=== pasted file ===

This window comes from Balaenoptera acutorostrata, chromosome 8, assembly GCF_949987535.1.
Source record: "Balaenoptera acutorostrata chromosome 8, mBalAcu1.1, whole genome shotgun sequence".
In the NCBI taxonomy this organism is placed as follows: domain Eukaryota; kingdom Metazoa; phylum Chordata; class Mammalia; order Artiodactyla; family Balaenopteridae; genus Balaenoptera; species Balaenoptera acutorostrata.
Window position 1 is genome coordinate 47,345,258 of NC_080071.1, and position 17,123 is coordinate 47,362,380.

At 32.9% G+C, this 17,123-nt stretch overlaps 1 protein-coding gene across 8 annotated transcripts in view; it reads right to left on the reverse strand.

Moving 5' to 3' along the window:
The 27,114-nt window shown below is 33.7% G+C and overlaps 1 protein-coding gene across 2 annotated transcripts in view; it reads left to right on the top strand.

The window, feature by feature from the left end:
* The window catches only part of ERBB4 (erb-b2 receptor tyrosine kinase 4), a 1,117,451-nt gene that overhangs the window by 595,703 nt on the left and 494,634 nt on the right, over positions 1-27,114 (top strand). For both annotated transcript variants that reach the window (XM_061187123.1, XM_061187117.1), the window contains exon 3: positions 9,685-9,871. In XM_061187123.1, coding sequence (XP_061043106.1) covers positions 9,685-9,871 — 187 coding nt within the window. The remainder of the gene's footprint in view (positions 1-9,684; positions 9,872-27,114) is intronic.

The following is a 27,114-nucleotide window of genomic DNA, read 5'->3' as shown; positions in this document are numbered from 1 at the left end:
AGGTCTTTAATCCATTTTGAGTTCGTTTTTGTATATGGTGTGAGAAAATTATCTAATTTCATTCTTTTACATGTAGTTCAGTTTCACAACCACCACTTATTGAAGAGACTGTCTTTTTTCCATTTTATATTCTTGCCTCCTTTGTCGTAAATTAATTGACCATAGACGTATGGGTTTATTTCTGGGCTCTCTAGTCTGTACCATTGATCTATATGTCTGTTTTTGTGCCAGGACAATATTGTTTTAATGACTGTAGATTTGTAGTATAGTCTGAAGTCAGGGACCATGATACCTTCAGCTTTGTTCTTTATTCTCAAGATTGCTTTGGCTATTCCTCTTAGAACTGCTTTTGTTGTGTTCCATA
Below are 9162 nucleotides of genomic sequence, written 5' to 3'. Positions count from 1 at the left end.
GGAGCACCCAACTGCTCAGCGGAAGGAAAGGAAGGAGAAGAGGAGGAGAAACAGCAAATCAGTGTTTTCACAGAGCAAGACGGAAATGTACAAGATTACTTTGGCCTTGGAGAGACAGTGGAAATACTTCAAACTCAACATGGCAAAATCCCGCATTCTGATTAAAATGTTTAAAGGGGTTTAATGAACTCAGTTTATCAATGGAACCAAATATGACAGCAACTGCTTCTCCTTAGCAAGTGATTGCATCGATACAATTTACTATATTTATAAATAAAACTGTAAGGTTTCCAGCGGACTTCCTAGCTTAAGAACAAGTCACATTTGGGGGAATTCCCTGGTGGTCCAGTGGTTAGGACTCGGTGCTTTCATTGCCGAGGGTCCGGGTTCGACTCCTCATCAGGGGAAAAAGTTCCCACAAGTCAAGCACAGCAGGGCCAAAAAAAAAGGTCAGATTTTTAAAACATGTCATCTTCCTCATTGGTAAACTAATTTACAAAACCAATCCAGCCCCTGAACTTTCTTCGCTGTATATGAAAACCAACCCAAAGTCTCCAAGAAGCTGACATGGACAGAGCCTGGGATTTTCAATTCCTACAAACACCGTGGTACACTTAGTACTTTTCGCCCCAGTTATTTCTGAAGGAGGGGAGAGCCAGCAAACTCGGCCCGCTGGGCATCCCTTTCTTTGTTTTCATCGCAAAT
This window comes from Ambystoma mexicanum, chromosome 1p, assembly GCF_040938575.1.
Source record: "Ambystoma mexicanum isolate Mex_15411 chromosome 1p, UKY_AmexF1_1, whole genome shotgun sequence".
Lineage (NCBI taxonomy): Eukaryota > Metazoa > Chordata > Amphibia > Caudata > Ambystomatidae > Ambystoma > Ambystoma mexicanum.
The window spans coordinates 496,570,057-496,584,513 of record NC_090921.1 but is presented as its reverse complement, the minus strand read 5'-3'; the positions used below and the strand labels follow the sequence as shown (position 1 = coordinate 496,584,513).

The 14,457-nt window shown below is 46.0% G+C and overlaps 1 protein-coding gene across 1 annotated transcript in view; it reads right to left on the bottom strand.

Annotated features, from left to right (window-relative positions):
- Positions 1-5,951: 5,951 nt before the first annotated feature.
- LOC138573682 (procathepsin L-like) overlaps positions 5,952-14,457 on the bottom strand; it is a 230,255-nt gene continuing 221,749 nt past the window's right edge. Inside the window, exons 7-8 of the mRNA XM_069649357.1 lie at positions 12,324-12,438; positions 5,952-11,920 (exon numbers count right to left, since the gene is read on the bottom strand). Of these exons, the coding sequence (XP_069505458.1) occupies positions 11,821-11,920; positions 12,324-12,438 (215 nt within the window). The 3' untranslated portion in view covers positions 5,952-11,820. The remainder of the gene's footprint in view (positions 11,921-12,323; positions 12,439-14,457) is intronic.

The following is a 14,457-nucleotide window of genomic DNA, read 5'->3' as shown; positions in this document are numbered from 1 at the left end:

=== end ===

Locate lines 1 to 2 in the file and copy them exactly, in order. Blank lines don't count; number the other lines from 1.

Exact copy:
This window comes from Balaenoptera acutorostrata, chromosome 8, assembly GCF_949987535.1.
Source record: "Balaenoptera acutorostrata chromosome 8, mBalAcu1.1, whole genome shotgun sequence".